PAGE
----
Some might complain that this is gold plating but the service personnel we ask to fly in them might see things a wee bit differently.

Its a fatuous analogy but the cheapest BMW 3 series costs £22k, the most expensive, with all the gucci extras, is £46k. Instead of a leather steering wheel and heated seats the optional extras on a helicopter include flare dispensers, self sealing fuel tanks, attack warning indicators, night vision compatible cockpit and armoured seats.

We should also factor in the tax revenues and other economic benefits of maintaining sovereign capabilities.

This is not an excuse me for the MoD or UK Defence Industry because at £27 million for Future Lynx is outrageous but merely a look at the complexities of obtaining and operating complex equipment.

The global free market in defence goods is a myth, if we opened up our already liberal in comparison to others defence markets, we would simply expose our manufacturers to other organisations that benefit from protectionist regimes in their home territories. US companies for example, enjoy just as much protectionism as any other, government funded research being a notable area that they benefit from. The same is true for other nations with defence industries, look at a German, French or Russian soldier and what equipment he has, then tell me they operate on an equal footing in an open free and fair market.

There is absolutely no doubt that we need serious acquisition reform, a review of the role of regional/national politics and an clear understanding the actual strategic and monetary value of ‘Buying British’ but reverting to the tired old one dimensional retort of £10m Blackhawks simply demonstrates a lack of understanding and advances the debate not one jot.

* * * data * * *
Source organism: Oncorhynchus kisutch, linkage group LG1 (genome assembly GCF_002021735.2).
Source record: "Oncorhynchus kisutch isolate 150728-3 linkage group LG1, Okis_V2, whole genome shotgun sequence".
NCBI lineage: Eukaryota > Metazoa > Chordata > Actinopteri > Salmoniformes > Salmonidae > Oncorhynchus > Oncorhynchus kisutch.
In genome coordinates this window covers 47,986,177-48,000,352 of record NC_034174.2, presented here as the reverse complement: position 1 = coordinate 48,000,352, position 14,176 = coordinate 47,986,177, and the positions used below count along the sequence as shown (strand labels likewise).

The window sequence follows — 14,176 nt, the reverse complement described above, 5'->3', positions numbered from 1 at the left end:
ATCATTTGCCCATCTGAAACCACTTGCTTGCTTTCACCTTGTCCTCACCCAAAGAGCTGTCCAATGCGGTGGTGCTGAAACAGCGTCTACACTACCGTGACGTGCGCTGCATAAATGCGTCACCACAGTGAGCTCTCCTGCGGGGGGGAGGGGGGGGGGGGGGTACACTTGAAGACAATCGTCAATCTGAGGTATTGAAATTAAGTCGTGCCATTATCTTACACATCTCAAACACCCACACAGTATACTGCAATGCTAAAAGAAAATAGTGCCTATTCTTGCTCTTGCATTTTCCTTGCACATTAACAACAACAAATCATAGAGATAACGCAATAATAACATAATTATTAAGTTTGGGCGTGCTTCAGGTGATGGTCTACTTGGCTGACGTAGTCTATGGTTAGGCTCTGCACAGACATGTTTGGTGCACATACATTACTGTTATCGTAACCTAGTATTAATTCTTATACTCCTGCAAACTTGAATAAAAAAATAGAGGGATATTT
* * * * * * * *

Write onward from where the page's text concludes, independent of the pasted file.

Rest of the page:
Sorry Douglas, but there it is.

Blackhawk

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Sven Ortmann
September 7, 2010 11:59 pm

DoD has seven different definitions of “cost” for aircraft.
It depends on the size of the package. This makes comparisons very tricky.

http://www.ausairpower.net/US-Cost-Definitions-Slide-Public-DAU-1.png

x
x
September 8, 2010 12:23 am

The cost of defence equipment is a con. Perhaps the only choice “we” have is whether we get screwed by the Yanks or screwed by our European partners.

You could play this argument out with any procurement competition. For example we could play C130J vs A400m.

The best we can hope for is that somebody’s relative or friend doesn’t pay the ultimate price because of a decision made in Whitehall.

13th spitfire
September 8, 2010 12:25 am

Thank you! I have been banging away at this over at his blog for well over a year now, and every time he refuses to take in the facts (and I gave him the Taiwan link as well). But he is happy to respond to comments as long as they do not interfere with his cherished ‘8m’ figure – a sacrosanct number for some apparently.

Rupert Fiennes
Rupert Fiennes
September 8, 2010 7:25 am

No, support costs are not irrelevant, as noted. However, Blackhawk primary components and spares are manufactured for a fleet numbering in thousands. We will have around 70 Wildcats, so support costs per airframe will be less. Morever, a Blackhawk has nearly double the maximum take off wieght of a Wildcat, and so has more margin when the missions call for more equipment of one sort or another, as usually occurs during service life.

However, a more fundamental point is really whether it is wise to develop our own solution when the numbers are so small and off the shelf solutions exist elsewhere. I would say not

13th spitfire
September 8, 2010 7:34 am

I thought exports where high on the agenda for the Wildcat? 70 airframes for the British armed forces but surely more for export. After all 155 airframes of the Super Lynx have been exported, which is not too bad.